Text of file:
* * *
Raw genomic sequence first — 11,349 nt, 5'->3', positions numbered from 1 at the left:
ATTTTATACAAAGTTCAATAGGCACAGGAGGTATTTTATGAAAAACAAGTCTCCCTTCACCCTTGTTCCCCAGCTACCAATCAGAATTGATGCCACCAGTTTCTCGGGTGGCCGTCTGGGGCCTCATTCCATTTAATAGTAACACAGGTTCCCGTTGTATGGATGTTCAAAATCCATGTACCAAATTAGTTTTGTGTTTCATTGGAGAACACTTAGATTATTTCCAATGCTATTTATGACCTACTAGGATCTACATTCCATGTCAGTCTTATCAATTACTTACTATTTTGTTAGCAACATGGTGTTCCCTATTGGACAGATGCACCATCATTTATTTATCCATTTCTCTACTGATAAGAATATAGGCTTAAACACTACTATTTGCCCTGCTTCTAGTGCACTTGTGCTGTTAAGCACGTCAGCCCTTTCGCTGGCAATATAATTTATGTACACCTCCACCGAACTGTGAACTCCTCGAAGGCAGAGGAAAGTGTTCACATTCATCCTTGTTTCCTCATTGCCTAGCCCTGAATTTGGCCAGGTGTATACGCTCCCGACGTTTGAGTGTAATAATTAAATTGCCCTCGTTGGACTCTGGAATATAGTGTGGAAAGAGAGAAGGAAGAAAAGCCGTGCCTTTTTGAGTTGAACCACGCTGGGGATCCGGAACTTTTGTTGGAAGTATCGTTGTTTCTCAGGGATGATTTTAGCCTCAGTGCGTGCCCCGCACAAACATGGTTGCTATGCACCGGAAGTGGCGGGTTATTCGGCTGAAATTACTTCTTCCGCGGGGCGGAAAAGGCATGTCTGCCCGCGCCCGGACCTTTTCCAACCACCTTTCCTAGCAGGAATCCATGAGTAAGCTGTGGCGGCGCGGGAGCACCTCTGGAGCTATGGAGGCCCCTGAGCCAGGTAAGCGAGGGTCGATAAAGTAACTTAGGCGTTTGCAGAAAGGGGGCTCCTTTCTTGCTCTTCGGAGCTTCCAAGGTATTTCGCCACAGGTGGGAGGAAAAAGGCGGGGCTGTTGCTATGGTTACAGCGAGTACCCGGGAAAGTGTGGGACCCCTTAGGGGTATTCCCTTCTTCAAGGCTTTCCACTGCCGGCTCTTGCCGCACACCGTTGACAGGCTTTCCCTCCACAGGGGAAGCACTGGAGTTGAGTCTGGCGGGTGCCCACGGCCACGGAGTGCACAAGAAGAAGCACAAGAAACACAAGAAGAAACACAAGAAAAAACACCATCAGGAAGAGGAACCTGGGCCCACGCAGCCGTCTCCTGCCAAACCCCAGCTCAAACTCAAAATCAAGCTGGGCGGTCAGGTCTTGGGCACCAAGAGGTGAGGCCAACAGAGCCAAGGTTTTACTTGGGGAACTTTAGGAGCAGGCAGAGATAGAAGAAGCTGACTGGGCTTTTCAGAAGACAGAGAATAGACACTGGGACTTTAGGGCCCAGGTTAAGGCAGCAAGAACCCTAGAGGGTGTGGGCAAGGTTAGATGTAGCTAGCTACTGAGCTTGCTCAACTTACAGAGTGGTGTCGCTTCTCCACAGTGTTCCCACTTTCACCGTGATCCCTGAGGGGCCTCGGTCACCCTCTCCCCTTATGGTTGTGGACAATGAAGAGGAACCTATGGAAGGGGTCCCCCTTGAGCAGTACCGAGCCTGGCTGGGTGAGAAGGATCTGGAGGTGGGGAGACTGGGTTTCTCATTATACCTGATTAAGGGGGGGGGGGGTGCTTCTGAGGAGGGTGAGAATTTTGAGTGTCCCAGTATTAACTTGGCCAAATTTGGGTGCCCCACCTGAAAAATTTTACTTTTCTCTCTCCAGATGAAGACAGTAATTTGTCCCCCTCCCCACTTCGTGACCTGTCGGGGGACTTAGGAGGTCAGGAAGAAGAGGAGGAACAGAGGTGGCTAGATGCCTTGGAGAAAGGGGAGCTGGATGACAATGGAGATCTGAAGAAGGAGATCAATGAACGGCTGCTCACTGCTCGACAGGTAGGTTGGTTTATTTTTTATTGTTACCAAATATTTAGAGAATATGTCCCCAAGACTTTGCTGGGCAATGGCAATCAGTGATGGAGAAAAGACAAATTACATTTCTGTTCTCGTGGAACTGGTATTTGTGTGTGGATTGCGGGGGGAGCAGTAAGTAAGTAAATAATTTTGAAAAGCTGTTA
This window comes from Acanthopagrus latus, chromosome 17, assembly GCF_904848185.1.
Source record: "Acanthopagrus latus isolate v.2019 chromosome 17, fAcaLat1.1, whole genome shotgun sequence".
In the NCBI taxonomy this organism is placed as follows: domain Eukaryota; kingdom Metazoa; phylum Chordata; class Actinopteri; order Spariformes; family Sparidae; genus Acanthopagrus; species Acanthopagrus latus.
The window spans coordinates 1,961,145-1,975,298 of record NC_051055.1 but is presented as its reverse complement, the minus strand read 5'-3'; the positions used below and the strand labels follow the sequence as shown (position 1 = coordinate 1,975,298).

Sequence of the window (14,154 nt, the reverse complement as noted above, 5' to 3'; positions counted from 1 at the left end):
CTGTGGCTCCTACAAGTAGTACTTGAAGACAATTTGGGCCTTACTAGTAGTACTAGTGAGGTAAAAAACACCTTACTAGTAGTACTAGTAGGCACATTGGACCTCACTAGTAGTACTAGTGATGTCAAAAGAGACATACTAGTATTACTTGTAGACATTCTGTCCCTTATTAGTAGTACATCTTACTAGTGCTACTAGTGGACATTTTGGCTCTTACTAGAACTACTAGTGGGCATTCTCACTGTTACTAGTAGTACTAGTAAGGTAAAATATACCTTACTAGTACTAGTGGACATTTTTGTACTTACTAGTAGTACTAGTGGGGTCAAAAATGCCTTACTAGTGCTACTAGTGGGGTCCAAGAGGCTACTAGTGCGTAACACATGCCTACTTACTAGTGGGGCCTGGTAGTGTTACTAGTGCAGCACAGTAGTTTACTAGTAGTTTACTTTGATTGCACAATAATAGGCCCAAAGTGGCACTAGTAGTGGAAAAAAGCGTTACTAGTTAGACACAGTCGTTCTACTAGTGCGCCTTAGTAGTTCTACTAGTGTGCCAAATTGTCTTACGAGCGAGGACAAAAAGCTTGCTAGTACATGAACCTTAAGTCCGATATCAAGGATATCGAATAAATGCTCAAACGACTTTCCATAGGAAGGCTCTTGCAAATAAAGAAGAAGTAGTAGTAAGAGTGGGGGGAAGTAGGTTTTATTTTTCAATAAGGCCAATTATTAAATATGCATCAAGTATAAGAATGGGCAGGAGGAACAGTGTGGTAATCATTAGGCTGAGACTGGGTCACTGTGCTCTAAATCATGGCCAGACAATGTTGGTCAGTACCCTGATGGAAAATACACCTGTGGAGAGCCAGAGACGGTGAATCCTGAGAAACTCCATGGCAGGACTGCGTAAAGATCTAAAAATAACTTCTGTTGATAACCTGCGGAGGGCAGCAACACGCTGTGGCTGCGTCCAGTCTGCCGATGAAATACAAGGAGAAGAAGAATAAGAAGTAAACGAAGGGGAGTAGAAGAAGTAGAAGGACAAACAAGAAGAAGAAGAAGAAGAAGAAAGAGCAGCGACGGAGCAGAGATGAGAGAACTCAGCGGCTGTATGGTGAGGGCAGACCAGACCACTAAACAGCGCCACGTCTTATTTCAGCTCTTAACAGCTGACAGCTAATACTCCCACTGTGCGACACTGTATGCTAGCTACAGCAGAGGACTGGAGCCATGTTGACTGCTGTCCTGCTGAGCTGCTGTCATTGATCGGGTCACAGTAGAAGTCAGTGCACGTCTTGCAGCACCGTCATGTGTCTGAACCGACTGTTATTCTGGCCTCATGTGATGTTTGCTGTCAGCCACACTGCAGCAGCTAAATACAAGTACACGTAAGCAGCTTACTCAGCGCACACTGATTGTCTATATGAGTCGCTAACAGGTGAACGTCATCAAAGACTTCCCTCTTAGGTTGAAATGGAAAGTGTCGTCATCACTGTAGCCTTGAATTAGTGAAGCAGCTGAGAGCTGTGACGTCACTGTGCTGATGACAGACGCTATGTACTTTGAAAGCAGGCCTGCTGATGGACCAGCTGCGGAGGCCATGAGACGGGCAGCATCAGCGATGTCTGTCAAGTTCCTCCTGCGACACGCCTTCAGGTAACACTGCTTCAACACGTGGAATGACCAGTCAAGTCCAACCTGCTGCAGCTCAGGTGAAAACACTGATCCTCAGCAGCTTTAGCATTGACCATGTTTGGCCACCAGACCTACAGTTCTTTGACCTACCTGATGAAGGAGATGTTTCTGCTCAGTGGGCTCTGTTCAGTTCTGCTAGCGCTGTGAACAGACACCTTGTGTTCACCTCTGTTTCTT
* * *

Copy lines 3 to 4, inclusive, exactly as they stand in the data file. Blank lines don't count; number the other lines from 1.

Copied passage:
This window comes from Acanthopagrus latus, chromosome 17, assembly GCF_904848185.1.
Source record: "Acanthopagrus latus isolate v.2019 chromosome 17, fAcaLat1.1, whole genome shotgun sequence".